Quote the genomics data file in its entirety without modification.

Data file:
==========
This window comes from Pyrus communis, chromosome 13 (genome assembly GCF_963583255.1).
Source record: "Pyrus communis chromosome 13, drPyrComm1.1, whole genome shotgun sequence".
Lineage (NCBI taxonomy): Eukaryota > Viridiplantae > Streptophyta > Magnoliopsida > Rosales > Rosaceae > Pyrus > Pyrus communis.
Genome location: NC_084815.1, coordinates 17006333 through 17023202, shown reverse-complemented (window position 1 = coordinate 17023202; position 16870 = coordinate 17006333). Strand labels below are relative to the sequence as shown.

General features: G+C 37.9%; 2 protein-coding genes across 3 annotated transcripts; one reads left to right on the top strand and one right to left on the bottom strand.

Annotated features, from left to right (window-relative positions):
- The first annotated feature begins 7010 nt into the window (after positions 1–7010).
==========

This window comes from Pyrus communis, chromosome 13 (genome assembly GCF_963583255.1).
Source record: "Pyrus communis chromosome 13, drPyrComm1.1, whole genome shotgun sequence".
Lineage (NCBI taxonomy): Eukaryota > Viridiplantae > Streptophyta > Magnoliopsida > Rosales > Rosaceae > Pyrus > Pyrus communis.
Genome location: NC_084815.1, coordinates 17006333 through 17023202, shown reverse-complemented (window position 1 = coordinate 17023202; position 16870 = coordinate 17006333). Strand labels below are relative to the sequence as shown.

General features: G+C 37.9%; 2 protein-coding genes across 3 annotated transcripts; one reads left to right on the top strand and one right to left on the bottom strand.

Annotated features, from left to right (window-relative positions):
- The first annotated feature begins 7010 nt into the window (after positions 1–7010).